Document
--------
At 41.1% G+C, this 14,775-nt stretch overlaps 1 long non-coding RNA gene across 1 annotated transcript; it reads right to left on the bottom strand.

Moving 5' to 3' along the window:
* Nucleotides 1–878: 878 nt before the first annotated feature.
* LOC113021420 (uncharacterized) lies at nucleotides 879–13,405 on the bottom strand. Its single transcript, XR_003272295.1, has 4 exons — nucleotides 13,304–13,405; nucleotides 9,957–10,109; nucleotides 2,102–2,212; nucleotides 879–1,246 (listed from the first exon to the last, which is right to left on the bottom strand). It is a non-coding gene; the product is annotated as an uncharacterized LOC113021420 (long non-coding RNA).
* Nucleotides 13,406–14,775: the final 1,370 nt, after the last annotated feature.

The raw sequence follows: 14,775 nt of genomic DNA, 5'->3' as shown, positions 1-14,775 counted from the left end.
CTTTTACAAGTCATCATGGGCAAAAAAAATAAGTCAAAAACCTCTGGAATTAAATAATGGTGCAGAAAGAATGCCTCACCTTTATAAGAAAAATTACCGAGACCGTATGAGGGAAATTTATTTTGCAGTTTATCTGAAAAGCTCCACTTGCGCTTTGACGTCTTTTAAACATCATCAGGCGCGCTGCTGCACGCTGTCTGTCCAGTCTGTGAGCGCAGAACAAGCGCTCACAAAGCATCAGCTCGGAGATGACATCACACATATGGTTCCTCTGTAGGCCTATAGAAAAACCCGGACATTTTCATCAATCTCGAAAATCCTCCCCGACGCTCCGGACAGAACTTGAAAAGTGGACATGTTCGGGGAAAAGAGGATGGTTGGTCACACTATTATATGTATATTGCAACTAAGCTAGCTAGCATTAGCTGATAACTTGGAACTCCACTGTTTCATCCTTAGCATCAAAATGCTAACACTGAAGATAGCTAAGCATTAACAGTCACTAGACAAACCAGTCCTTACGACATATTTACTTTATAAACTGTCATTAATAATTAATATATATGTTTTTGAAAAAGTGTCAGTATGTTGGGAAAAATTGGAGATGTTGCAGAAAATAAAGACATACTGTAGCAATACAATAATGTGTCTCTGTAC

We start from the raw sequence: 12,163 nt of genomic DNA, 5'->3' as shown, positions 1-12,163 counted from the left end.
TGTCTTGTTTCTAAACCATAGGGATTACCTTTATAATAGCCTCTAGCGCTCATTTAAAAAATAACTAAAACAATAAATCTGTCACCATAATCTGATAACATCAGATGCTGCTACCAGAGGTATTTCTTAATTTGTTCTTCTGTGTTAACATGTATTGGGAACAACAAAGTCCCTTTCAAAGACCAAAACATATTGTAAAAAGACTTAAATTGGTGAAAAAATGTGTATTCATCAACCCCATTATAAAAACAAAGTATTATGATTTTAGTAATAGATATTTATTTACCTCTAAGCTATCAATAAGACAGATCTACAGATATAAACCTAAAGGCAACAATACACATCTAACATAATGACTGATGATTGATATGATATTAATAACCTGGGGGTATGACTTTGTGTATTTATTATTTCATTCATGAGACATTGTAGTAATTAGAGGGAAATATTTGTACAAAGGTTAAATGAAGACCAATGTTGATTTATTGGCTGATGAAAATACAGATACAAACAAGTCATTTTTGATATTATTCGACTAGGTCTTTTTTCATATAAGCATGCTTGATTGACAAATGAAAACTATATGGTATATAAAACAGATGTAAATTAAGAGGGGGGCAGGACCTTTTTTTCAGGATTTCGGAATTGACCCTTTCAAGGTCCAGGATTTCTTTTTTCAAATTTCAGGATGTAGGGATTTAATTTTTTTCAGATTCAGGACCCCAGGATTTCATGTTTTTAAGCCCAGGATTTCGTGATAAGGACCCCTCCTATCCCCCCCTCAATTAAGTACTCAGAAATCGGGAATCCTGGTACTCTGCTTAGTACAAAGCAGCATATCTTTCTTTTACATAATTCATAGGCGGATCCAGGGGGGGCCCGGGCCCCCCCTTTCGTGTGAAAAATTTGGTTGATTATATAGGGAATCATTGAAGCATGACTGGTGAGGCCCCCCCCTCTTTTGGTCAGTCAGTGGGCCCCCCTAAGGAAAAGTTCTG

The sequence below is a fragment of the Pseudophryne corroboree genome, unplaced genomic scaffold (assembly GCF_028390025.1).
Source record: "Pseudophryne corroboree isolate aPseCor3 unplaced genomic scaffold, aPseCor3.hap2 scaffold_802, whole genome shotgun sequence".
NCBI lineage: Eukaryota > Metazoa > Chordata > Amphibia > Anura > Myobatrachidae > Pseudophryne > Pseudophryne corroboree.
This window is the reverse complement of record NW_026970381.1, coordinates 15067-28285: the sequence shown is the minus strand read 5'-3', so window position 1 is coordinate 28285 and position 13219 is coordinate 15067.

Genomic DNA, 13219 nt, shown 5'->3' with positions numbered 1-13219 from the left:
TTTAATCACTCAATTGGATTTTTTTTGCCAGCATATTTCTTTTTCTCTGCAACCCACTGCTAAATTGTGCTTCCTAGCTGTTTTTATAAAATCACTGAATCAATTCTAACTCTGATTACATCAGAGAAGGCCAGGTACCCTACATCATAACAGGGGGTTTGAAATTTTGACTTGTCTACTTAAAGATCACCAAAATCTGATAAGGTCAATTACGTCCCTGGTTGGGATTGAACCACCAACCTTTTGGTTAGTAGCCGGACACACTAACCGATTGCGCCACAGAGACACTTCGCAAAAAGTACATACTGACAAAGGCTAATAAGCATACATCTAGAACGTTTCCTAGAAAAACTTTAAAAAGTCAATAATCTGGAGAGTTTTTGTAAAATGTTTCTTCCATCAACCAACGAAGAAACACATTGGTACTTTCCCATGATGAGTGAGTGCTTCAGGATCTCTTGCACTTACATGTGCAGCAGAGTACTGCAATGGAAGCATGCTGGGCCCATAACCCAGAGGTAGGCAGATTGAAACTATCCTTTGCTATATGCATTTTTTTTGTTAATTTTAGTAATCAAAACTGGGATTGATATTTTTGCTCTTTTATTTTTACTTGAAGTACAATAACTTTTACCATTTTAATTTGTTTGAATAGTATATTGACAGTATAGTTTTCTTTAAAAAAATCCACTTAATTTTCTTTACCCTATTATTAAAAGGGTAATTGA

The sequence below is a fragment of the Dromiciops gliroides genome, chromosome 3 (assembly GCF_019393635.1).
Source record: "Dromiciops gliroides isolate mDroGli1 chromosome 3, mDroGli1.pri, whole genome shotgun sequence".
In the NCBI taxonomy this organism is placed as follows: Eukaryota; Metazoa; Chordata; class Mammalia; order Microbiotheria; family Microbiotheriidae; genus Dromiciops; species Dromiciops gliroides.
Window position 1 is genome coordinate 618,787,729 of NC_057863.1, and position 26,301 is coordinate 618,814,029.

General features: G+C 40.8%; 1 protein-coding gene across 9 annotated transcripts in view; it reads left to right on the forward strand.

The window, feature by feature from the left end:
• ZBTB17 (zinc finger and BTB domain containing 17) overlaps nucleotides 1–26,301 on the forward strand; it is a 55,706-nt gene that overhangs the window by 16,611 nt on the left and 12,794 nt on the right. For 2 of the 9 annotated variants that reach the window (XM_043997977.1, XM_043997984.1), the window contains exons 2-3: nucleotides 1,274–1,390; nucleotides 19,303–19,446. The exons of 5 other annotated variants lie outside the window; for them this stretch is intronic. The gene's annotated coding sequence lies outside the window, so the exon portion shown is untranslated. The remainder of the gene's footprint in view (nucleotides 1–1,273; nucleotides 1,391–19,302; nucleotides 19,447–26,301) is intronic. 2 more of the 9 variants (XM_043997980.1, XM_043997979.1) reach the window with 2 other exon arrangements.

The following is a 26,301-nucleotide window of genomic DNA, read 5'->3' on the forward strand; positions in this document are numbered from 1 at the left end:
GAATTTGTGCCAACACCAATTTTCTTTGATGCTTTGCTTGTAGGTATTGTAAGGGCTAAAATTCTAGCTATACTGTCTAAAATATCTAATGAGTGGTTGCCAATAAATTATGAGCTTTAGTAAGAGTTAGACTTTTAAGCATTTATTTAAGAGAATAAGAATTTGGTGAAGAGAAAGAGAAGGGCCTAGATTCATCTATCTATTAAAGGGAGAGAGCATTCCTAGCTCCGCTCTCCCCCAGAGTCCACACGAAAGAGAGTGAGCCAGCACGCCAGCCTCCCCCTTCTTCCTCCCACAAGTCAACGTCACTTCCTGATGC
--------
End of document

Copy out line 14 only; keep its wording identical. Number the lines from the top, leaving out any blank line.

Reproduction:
Genomic DNA, 13219 nt, shown 5'->3' with positions numbered 1-13219 from the left: